A dangerous new police force for Rakhine, but where is Aung Sang Suu Kyi?

June 2012: Aung San Suu Kyi visits the Department for International Development in London. Source: DFID – UK Department for International Development, Creative Commons

As reports of violence continue to emerge from the Muangdaw area, a new regional police force made up of untrained and armed non-Muslims is a worrying development. Where are Aung Sang Suu Kyi and her passion for human rights?

By Oliver Ward

A new “regional police” force made up of non-Muslims with little training has been created in Rakhine State to tackle the latest outbreak of violence following attacks on three border posts.

Up to 15,000 so-called Rohingya Muslims are reported to have fled their homes in the unrest, and an estimated 50,000 people are under blockade with little access to food. Other information emerging from the region suggests Muslim homes are being destroyed, as well as allegations of summary executions and rape.

Irresponsible screening measures

Against this backdrop, the arming of an undertrained police force from only one demographic is overwhelmingly irresponsible. The necessary education standards set for the regular force no longer apply to the regional force. In fact, the only requirement for entry is for the candidate to be a non-Muslim resident of the region.

This suggests that not only will the force be grossly underprepared, but may make a difficult situation worse. Without more extensive training, the force will likely have little ability to perform civic duties, and a low awareness of upholding human rights; potentially fuelling existing ethnic divisions. Does this sound like the land of dreams held close by Aung San Suu Kyi’s supporters for so long? Defending the action, her office denied any evidence of wrongdoing by the forces operating in the region and dismissed allegations as propaganda.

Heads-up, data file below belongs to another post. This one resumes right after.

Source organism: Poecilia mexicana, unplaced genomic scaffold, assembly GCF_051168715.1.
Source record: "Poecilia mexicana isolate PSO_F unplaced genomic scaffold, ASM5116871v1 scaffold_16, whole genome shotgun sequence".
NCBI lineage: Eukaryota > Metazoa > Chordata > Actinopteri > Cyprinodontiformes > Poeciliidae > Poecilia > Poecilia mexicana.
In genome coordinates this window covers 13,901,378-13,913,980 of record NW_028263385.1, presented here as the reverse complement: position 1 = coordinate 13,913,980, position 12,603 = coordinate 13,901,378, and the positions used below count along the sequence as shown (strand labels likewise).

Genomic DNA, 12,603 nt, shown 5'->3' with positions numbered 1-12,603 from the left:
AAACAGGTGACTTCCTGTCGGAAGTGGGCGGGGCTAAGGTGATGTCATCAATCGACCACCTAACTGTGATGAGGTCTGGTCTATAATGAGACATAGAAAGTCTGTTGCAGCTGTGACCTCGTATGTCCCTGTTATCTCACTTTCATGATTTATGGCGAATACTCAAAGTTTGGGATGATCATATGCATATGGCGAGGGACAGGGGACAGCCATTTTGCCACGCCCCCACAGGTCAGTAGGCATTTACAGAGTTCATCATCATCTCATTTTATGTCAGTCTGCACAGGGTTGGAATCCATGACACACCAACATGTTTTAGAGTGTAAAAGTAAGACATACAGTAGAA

A wall of silence

And while it is true that Myanmar´s constitution leaves security matters in the hands of the military, more must be done by the Lady to investigate the terrible claims emerging from the conflict zone. While still holding her Nobel Peace Prize she has been markedly absent and silent on the latest developments, continuing with overseas trips and spending four days in India when the fighting broke out.

While claims and counterclaims emerge, the only official comments available have come from presidential spokesmen and have endorsed the military’s approach in the region. But this is not the first time she has been absent on human rights issues. When a delegation was sent from Human Rights Watch in 2014 to meet with government officials to discuss the mistreatment of the so-called Rohingya, they were denied an audience with Suu Kyi.

A lack of humanitarian aid

As she travels off on these diplomatic missions, back at home large amounts of the Rakhine State Muslims live in a vulnerable state of existence and depend on humanitarian aid to survive. As such, advocacy groups are expressing serious concerns about the military’s decision to block travel to the zone and expel journalists and aid workers. They say a humanitarian disaster is developing.